Want to know whether you should say A♯ or B♭? Just look at the pitch classes of the scale used to create your musical composition. If you say any letter twice, you've probably done it wrong. For example…
F, G, A, B♭, C, D, E
is correct, but…
F, G, A, A♯, C, D, E
… is wrong because the letter A appeared twice. This is not a perfect rule, but it works for all the diatonic scales — the most used scales in Western music. (Non-Western music theory is beyond the scope of this book. The same goes for microtonal music — music that uses intervals smaller than a semitone)
|A minor diatonic||A, B, C, D, E, F, G||heptatonic|
|B♭ major diatonic||B♭, C, D, E♭, F, G, A||heptatonic|
|C major diatonic||C, D, E, F, G, A, B||heptatonic|
|C♯ string of pearls||C♯, D♯, E, F♯, G, A, B♭, C||octatonic|
|D♭ whole tone||D♭, E♭, F, G, A, B||hexatonic|
|E minor blues||E, G, A, C, D||pentatonic|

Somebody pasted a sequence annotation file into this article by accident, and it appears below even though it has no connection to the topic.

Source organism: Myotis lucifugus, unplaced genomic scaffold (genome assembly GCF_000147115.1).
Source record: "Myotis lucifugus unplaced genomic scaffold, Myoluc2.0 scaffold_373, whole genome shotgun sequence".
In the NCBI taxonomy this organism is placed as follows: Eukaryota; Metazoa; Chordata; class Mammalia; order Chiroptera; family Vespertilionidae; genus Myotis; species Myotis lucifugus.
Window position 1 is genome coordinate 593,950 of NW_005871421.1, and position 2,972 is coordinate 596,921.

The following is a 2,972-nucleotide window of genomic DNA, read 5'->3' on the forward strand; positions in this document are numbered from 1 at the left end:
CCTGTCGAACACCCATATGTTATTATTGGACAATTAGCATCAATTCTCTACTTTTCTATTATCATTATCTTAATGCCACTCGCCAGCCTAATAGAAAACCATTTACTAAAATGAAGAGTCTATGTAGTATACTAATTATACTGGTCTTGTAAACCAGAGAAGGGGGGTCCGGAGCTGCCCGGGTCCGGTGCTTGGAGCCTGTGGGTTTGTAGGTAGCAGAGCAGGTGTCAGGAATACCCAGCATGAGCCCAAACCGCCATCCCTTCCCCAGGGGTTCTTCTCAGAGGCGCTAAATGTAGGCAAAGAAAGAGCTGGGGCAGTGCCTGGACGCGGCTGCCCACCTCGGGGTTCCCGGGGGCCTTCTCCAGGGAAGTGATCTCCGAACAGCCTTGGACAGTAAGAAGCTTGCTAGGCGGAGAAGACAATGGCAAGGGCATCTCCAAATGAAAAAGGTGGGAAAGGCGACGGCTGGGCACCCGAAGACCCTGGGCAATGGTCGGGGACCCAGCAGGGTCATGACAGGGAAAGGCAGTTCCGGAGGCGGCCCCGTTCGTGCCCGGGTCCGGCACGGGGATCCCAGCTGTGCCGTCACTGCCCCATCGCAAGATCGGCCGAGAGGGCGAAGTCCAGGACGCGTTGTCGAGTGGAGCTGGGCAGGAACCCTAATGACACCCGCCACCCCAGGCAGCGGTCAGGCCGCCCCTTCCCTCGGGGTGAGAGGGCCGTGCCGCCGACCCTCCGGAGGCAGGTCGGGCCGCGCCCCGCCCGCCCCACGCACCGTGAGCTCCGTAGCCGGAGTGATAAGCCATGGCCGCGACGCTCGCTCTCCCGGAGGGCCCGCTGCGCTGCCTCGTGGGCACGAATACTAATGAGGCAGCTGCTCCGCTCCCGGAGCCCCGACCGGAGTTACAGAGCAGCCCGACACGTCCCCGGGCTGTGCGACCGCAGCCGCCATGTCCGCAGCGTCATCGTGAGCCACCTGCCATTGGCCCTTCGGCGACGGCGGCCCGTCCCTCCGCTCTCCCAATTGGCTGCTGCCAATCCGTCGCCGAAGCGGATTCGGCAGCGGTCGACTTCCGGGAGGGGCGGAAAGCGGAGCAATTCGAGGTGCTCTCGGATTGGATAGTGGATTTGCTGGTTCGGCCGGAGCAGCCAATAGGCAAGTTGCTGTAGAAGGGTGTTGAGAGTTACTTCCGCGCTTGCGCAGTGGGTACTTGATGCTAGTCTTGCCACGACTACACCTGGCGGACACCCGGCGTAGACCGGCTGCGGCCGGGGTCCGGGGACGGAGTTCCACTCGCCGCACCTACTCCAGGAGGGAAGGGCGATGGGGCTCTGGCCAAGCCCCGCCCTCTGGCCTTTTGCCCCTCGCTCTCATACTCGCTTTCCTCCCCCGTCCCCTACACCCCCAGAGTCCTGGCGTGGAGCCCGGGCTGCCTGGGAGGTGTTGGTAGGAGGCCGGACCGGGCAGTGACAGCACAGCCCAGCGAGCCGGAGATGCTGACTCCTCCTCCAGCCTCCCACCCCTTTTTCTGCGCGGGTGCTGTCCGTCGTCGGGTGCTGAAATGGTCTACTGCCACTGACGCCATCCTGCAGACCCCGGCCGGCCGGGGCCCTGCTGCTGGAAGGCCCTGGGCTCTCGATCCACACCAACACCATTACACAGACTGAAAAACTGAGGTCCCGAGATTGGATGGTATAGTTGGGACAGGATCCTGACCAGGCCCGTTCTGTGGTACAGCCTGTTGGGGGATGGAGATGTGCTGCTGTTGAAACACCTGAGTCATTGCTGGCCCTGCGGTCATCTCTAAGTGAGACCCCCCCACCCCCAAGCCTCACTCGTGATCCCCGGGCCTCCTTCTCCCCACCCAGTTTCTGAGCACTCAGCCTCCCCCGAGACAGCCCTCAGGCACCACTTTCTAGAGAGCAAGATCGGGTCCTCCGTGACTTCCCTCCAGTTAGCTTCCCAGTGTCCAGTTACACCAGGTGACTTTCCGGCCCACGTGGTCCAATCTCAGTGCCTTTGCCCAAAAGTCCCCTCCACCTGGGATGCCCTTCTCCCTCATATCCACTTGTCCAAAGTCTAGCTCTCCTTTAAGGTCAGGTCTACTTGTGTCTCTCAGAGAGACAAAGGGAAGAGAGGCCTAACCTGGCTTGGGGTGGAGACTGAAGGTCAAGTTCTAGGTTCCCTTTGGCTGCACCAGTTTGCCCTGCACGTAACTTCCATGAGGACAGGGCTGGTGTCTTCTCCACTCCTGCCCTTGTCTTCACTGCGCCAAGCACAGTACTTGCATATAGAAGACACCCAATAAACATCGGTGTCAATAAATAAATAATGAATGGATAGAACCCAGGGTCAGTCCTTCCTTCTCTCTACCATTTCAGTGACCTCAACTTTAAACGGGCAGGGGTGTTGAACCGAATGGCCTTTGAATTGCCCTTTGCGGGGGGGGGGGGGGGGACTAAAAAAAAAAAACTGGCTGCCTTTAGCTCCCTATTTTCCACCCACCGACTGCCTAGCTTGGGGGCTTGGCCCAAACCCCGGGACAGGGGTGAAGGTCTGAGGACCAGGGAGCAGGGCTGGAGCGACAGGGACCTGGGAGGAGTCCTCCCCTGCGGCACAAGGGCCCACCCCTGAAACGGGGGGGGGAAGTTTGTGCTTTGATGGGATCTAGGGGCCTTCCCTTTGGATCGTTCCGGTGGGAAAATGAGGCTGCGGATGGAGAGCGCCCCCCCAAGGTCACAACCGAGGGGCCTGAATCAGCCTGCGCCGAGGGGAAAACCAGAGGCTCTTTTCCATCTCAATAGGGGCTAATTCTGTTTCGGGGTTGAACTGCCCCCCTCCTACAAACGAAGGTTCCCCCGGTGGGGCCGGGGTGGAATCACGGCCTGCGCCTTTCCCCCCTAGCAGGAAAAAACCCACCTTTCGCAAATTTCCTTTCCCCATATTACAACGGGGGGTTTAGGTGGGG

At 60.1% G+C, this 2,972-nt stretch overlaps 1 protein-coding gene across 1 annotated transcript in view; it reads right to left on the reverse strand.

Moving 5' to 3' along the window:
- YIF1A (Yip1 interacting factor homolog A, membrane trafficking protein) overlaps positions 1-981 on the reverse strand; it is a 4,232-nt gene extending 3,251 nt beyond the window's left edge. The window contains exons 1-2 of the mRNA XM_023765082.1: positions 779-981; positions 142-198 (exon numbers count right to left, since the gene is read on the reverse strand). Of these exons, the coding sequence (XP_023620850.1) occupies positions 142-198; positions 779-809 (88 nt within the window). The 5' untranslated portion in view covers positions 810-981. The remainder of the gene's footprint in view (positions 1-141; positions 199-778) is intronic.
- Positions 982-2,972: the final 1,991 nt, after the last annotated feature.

|F chromatic||F, F♯, G, G♯, A, A♯, B, C, C♯, D, D♯, E||dodecatonic|
An interval is the ratio of any two pitches in a scale. Consonance occurs when the overtones of one pitch coincide with the overtones of another. The intervals with the highest degree of consonance are ratios of small whole numbers (like 2, 3, 5) or small powers of these (like 4, 8, 9, 16, 25, 27) or small products of these (like 6, 10, 12, 15, 18, 20). The more prime factors present in a ratio, the less consonant it sounds. A perfect fifth (3/2) is more consonant than a major seventh (15/8 = 3·5/2·2·2) which is much more consonant than a major chromatic semitone (135/128 = 3·3·3·5/2·2·2·2·2·2·2). A tuning system built on these principals is described as having just intonation. The word "just" here implies that the pitches generated are the "right" ones.